Blueberry-Cured Salmon Gravlax
For this recipe I use Copper River sockeye salmon, coming from Alaska’s 290-mile long Copper River – which boasts some of the best wild salmon in the world. While it can be substituted for another type of salmon, I love the deep red color (so bright it reminds me of Swedish Fish) and the outstanding flavor of the Copper River sockeye. The Copper River sockeye salmon season lasts from May through August so be sure to jump on it when you see the coveted fish (it’s like the Tesla of salmon) in stores, as they are well worth the price.
I love the combination of salmon with blueberry – I first had this flavor mix when I was a picky eater in my early teens in Seattle. For some reason the contrast of the bitter/ sweet fruit and the fatty salmon stuck with me. For this recipe I use equal parts sugar and salt for the cure mix to keep that salty/ sweet flavor profile. Store-bought gravlax can be expensive so I suggest that you pay for a nice filet of salmon and make your own for less.
Confused at all the words used to describe cured salmon: gravlax, lox, smoked salmon, kippered salmon? Let me drop some knowledge to try to clear it up a bit. Gravlax is Scandinavian cured (but not smoked) salmon made with a combination of salt, sugar and traditionally dill although other herbs and flavors can be added. Lox or belly lox is salmon cured in salt (and not smoked). Finally, smoked salmon is traditionally wet-or dry brined in salt and sugar and then cold smoked so that it still looks like lox but has that smoky flavor. Kippered salmon is wet-brined but hot smoked at a controlled temperature which gives it a cooked salmon texture but lots of smoke.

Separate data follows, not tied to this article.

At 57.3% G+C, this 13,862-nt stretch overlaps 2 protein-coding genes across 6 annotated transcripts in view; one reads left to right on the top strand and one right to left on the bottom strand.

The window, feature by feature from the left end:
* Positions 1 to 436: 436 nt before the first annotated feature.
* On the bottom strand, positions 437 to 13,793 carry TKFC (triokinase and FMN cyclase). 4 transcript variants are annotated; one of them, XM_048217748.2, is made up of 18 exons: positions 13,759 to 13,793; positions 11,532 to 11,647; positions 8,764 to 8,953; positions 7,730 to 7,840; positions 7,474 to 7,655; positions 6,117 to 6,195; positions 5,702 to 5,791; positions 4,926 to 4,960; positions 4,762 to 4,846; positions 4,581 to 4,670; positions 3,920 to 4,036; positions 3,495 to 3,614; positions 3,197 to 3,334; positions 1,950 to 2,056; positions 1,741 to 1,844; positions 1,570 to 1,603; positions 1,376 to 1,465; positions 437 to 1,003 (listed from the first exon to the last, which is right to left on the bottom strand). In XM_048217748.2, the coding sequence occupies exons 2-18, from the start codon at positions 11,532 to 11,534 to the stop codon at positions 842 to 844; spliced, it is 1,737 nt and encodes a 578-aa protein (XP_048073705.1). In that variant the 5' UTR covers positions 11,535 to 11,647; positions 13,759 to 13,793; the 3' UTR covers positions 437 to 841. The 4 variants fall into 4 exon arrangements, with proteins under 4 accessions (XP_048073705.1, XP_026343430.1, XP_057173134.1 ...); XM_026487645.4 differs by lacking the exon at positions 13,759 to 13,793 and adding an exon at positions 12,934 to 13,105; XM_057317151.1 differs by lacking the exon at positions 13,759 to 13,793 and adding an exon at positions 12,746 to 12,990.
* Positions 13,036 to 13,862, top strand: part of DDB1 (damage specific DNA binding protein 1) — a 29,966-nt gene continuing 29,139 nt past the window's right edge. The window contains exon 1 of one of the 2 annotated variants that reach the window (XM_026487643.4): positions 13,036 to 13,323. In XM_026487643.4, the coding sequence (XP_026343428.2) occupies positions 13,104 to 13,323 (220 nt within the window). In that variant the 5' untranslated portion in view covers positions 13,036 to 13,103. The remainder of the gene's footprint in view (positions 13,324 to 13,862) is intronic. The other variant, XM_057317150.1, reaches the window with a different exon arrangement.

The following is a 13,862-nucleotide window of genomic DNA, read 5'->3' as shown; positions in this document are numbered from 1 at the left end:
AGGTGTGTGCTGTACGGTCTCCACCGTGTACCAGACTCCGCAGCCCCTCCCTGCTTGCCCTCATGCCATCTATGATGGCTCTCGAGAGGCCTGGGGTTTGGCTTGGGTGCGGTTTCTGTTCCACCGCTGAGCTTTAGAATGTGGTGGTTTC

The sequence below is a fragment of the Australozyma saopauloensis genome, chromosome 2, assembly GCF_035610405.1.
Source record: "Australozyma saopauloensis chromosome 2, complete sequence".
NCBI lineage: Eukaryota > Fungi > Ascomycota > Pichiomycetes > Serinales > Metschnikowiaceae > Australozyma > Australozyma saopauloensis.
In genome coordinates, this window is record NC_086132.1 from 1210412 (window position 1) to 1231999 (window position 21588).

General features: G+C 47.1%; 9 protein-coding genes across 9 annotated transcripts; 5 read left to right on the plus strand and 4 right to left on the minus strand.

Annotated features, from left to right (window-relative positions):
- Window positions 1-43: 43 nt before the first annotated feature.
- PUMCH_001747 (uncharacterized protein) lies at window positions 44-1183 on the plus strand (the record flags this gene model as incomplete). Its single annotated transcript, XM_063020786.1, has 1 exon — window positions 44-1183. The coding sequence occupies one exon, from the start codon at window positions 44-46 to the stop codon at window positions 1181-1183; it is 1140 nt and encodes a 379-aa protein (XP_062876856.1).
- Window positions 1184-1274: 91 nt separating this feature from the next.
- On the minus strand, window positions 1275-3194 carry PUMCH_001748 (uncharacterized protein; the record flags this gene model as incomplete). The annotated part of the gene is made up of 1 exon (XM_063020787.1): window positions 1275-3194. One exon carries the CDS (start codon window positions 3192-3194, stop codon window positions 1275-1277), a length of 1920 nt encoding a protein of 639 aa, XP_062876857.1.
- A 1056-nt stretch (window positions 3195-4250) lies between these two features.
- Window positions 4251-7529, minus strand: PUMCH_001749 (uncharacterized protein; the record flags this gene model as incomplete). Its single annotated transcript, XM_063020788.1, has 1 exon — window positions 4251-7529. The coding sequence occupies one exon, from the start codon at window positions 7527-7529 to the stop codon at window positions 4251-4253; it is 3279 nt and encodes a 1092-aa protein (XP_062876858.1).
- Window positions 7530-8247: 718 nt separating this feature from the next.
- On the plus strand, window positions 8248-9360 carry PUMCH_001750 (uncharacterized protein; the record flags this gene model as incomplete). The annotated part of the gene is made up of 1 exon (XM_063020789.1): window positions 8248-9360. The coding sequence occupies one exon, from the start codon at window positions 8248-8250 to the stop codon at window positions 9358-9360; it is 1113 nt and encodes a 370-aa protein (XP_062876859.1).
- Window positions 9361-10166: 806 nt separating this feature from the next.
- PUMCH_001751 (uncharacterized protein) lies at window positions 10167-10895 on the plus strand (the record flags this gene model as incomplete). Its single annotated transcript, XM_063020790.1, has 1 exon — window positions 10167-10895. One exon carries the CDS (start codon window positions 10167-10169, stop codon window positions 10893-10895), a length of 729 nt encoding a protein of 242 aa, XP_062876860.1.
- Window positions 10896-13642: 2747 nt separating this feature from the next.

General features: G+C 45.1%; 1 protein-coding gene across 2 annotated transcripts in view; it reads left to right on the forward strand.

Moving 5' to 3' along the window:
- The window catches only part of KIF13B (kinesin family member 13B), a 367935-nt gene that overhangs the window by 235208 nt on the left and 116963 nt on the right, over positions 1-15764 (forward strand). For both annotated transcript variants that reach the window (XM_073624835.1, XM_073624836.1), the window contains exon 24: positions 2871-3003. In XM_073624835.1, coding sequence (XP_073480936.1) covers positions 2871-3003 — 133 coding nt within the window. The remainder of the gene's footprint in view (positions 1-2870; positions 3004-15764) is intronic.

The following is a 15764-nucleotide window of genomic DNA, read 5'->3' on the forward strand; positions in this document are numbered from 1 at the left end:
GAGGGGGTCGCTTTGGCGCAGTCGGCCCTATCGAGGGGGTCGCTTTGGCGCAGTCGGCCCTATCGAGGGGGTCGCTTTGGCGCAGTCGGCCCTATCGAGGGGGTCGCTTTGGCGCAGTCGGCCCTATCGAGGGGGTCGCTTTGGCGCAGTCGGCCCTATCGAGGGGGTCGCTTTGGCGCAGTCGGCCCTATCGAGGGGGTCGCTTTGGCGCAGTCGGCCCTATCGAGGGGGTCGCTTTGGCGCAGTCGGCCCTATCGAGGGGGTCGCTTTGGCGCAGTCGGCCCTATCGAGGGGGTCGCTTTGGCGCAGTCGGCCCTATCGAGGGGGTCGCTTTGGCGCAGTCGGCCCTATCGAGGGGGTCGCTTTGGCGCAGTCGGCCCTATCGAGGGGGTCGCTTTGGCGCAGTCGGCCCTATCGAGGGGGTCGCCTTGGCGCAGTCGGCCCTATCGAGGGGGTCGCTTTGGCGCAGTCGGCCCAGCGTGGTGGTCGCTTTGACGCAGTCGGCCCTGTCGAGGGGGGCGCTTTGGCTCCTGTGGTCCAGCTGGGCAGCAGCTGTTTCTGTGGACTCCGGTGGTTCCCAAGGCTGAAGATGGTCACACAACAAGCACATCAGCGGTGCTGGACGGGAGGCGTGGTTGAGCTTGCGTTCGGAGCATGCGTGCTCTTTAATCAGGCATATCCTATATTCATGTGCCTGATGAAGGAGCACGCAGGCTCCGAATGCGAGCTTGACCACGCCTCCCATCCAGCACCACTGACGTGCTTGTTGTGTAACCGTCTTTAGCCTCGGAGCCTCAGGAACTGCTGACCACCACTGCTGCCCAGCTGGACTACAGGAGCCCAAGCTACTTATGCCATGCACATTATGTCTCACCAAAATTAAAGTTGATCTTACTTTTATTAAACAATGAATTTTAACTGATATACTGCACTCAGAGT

I get my fish from a local store, Santa Monica Seafood, as it has a great selection of fish with plenty of sustainable options. During soft-shell crab season they get shipments in on Wednesday & Fridays. Click the link here for an exclusive coupon for your next order from Santa Monica Seafood!
½ cup kosher salt
½ cup granulated sugar
1½ pound copper river sockeye salmon filet, bones removed
2 cup blueberries
1 bunch thyme sprigs
Stir together the salt and sugar until combined to make the cure mixture. Pat the salmon dry with paper towels. Place skin side up on a piece of parchment paper. Rub half of the cure mixture on the skin side of the filet.
Arrange half of the thyme on the bottom of a baking dish. Place the salmon filet skin-side down and spread the cure over the top.
Use your hands to mash up the blueberries to form a paste. Rub the paste all over the top of the salmon. Cover with the remaining thyme and cover the baking dish with plastic wrap. Refrigerate and let cure for one day. Unwrap the fish and flip over so that it’s skin side up. Cover with plastic once more and let cure for at 2 additional days. The gravlax should be firm to the touch at the thickest part.
Unwrap the salmon and discard any excess brine. Place skin side down on a cutting board and use a sharp knife to thinly slice the salmon crosswise.
Serve on toast or with bagels and cream cheese.